As we have long emphasized, the vast majority of partial-birth abortions — surely over 90% — are not performed in the third trimester, but rather, in the fifth and sixth months, on healthy babies of healthy mothers — as Ron Fitzsimmons of the National Coalition of Abortion Providers acknowledged just two weeks ago. This means that under the Clinton-Daschle phony ban, the 4,000 or more partial-birth abortions performed on healthy babies of healthy mothers, in the fifth and sixth months of pregnancy, will continue with no limitation at all.

Moreover, the Clinton-Daschle proposal would allow partial-birth abortions to continue even in the final three months of pregnancy whenever an abortionist unilaterally asserts that this would enhance the mother’s chance of future childbearing, or whenever he asserts that the baby does not meet his idiosyncratic definition of “viability.”

President Clinton and his allies are counting on the news media to continue to show the superficiality that so many in the press displayed during earlier stages of this debate. That would allow the White House to market this cosmetic measure as a “compromise,” thereby providing political cover.

[Note: For further information on the Clinton-Daschle phony ban, see “Watch What He’s Doing, Not What He Says: How President Clinton Is Having It Both Ways on Partial-Birth Abortion.”]

NRLC Consistent and Accurate

We have submitted what we believe to be a complete set of NRLC’s press releases, factsheets, media background papers, and letters to Congress on this issue, going back to the introduction of this legislation in June, 1995. We welcome scrutiny of this material.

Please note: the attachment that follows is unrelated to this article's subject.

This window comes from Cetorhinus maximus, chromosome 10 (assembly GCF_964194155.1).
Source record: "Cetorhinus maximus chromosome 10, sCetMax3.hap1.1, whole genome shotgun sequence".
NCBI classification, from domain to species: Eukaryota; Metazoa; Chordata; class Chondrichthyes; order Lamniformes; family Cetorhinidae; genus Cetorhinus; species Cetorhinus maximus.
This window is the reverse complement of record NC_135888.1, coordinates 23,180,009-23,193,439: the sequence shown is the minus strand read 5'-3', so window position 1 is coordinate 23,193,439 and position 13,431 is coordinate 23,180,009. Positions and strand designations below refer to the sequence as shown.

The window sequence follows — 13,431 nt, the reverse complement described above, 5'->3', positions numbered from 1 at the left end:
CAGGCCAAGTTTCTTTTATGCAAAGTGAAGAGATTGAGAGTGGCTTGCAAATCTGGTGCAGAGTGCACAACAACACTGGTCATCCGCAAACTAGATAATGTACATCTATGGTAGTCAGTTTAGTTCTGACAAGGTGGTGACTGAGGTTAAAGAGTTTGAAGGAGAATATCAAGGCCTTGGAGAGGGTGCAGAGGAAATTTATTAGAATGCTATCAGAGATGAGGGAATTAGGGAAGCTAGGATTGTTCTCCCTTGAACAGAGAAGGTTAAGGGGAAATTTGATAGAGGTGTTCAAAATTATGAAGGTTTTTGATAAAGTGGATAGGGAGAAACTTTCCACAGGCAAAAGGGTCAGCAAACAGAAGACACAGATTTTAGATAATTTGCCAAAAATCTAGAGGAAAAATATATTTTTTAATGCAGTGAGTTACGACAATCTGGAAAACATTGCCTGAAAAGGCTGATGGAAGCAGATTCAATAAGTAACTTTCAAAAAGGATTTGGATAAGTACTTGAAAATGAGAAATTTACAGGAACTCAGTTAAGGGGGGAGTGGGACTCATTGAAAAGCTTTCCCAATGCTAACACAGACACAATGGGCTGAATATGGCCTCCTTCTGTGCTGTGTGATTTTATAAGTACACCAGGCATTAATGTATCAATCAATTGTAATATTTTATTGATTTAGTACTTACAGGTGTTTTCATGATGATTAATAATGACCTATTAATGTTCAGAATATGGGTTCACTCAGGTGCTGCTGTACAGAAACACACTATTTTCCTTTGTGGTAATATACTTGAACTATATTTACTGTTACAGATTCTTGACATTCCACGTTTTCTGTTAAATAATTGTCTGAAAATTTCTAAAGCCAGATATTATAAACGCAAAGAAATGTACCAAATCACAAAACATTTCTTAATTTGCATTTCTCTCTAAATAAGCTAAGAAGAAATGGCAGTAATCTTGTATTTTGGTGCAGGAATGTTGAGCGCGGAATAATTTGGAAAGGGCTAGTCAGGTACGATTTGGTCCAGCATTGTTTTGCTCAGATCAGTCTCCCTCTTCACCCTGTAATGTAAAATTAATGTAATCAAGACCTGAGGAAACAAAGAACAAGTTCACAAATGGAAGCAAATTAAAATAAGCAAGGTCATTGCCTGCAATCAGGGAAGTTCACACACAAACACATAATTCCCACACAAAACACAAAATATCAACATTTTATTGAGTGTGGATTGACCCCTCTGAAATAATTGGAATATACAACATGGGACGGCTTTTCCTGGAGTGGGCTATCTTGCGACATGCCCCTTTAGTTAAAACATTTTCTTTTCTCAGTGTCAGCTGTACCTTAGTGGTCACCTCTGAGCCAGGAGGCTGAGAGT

Pro-abortion groups have alleged that the line drawings of the partial-birth abortion procedure, which NRLC has used since 1993, show “full-term” babies. This claim was repeated by syndicated columnist Ellen Goodman just last week.

Yet, the falsity of this claim can easily be ascertained by anybody with a ruler. The baby shown in those drawings is 8 to 10 inches long, as shown by the scale of the abortionist’s hand. That is the length of the unborn human being, during the 20- to 24-week period, as shown in charts in obstetrical textbooks, one of which I have attached to my written testimony. This is the period when the majority of partial-birth abortions are performed.

This medical model that I hold in my hand is the same model that NRLC has displayed since the day this bill was introduced in 1995, at press conferences and congressional hearings, among other places. It is a medically accurate representation of the average human being at 20 weeks. The human beings killed in partial-birth abortions are no smaller than this — and many are much larger.

This seven-inch surgical scissors that I am holding up is the Metzenbaum surgical scissors specified in Dr. Martin Haskell’s 1992 paper explaining how to perform this method of abortion. That paper describes how this instrument is used to pierce the skull of a mostly delivered human being.

We have not implied or suggested that partial-birth abortions are mostly third-trimester procedures. Indeed, we have vigorously disputed that claim ever since the press started reporting it — and they reported it because the abortion lobby was making that claim.

But Is This Really a Partial Birth?

The term “partial-birth” is legally perfectly accurate. As a matter of law, in every state, if a baby emerges completely from the uterus, and shows even the briefest signs of life, legally a live birth has occurred. That is true regardless of whether or not the baby has yet reached the stage where she can survive independently of the mother, which is as early as 23 weeks with current neonatal care.

Moreover, even under the doctrine of the Supreme Court, that living just-delivered baby, no matter how premature, is a person under the Constitution.